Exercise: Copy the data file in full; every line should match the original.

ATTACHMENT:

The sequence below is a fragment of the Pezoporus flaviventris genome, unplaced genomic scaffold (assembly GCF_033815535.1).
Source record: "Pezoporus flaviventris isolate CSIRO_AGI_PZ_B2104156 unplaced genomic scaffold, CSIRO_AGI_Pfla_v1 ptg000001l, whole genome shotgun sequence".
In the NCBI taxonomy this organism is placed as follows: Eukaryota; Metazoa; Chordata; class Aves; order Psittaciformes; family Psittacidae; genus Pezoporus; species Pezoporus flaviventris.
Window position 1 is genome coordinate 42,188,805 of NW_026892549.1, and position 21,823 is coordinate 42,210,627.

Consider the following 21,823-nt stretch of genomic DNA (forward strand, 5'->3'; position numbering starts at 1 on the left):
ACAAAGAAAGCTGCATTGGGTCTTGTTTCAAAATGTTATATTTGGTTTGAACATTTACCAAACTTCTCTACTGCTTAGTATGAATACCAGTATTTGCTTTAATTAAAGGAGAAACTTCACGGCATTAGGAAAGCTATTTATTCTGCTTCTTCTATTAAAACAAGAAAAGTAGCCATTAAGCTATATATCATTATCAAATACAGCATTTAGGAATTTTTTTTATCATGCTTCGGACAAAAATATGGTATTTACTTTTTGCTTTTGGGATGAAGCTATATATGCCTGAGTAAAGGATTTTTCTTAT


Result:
The sequence below is a fragment of the Pezoporus flaviventris genome, unplaced genomic scaffold (assembly GCF_033815535.1).
Source record: "Pezoporus flaviventris isolate CSIRO_AGI_PZ_B2104156 unplaced genomic scaffold, CSIRO_AGI_Pfla_v1 ptg000001l, whole genome shotgun sequence".
In the NCBI taxonomy this organism is placed as follows: Eukaryota; Metazoa; Chordata; class Aves; order Psittaciformes; family Psittacidae; genus Pezoporus; species Pezoporus flaviventris.
Window position 1 is genome coordinate 42,188,805 of NW_026892549.1, and position 21,823 is coordinate 42,210,627.

Consider the following 21,823-nt stretch of genomic DNA (forward strand, 5'->3'; position numbering starts at 1 on the left):
ACAAAGAAAGCTGCATTGGGTCTTGTTTCAAAATGTTATATTTGGTTTGAACATTTACCAAACTTCTCTACTGCTTAGTATGAATACCAGTATTTGCTTTAATTAAAGGAGAAACTTCACGGCATTAGGAAAGCTATTTATTCTGCTTCTTCTATTAAAACAAGAAAAGTAGCCATTAAGCTATATATCATTATCAAATACAGCATTTAGGAATTTTTTTTATCATGCTTCGGACAAAAATATGGTATTTACTTTTTGCTTTTGGGATGAAGCTATATATGCCTGAGTAAAGGATTTTTCTTAT